Over 200 fantastic, ambitious and passionate people from all over New Zealand have celebrated the highs and lows of the entrepreneurial journey at Soda Inc’s Ambition Showcase.

The showcase, supported by ASB Bank, took place at the Wintec Atrium on Thursday and featured speakers from Soda start-up companies who bravely shared insights and learnings from their entrepreneurial journeys so far.

Guests were also treated to a keynote speech from serial entrepreneur and current Soda mentor, Jenene Crossan.

Soda CE Erin Wansbrough said the showcase bought together like-minded go-getters who wanted to learn from and celebrate each other.

“It’s great to see so many start-ups being celebrated and so many entrepreneurial people learning, not only from each other’s successes, but their short comings too. It’s great to see collaboration and growth come about with the help of Soda, we love seeing our work come to fruition,” Erin said.

Before the showcase kicked off Soda held four workshops with industry professionals from MediaSense, Motion Sickness, Dynamic Media and Minter Ellison.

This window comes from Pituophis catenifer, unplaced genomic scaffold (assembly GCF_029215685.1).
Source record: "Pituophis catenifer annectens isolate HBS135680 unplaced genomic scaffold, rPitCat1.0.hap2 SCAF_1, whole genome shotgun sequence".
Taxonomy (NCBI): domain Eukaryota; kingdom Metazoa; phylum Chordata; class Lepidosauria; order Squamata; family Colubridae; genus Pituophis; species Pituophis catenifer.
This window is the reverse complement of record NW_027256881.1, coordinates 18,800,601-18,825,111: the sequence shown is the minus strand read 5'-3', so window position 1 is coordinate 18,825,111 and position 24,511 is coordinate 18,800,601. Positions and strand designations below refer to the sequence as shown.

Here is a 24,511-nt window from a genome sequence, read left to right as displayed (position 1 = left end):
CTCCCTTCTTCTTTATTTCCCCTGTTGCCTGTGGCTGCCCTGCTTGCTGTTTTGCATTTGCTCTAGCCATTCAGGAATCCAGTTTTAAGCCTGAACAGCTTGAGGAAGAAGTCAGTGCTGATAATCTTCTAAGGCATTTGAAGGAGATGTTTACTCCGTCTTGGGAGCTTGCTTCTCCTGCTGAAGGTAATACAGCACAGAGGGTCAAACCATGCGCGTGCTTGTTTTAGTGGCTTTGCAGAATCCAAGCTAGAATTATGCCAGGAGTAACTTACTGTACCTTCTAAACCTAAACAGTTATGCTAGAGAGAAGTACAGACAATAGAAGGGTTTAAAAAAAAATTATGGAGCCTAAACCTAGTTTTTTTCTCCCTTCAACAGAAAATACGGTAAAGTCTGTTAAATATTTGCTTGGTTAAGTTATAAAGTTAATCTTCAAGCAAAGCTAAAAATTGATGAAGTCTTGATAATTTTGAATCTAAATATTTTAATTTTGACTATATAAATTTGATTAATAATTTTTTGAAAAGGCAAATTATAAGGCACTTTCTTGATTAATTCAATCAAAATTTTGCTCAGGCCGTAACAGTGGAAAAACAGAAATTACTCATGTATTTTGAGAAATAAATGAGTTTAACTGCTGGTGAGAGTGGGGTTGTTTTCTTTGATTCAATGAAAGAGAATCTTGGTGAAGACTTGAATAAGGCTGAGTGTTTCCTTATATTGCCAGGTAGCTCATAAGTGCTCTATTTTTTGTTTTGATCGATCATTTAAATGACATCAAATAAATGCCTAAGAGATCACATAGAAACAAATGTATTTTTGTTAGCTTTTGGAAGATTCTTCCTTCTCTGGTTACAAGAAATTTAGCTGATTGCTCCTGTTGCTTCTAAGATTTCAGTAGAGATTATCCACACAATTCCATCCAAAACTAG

Hal Josephson, the Founder of MediaSense, spoke about strategic planning for start-ups in the first workshop.

“I think the customer is the most important thing when it comes to building your start-up company. You never want to sell sizzle without steak,“ Hal said.

The second workshop got underway with some amazing tips from Hilary Ngan Kee and Sam Stuchbury from Motion Sickness on digital marketing strategies.

“If you can’t explain to someone exactly what you’re about, you need to clarify in your own mind what you are trying to do,” Sam said.

He said nobody loved your brand as much as you did, so it was key to be authentic and appealing to your customers to make them care.

Dani Simpson from Dynamic Media shared her insights on how to pitch your story to mainstream media.

Think about who you want to target. Make it personal. Do your research first, understand who the journalist you’re sending it to is."

Cameron Taylor from Minter Ellison spoke about capital education.

He said there were many sources of capital and entrepreneurs needed to figure out what was right for them and their business and discussing the differences between debt or equity funding.

“You need a compelling pitch [to secure capital and] cut through the rest of the noise to come out on top of the pile.”

Natashia Lucas, who started a food co-operative, with her husband Michael, kicked off the showcase event in the early evening.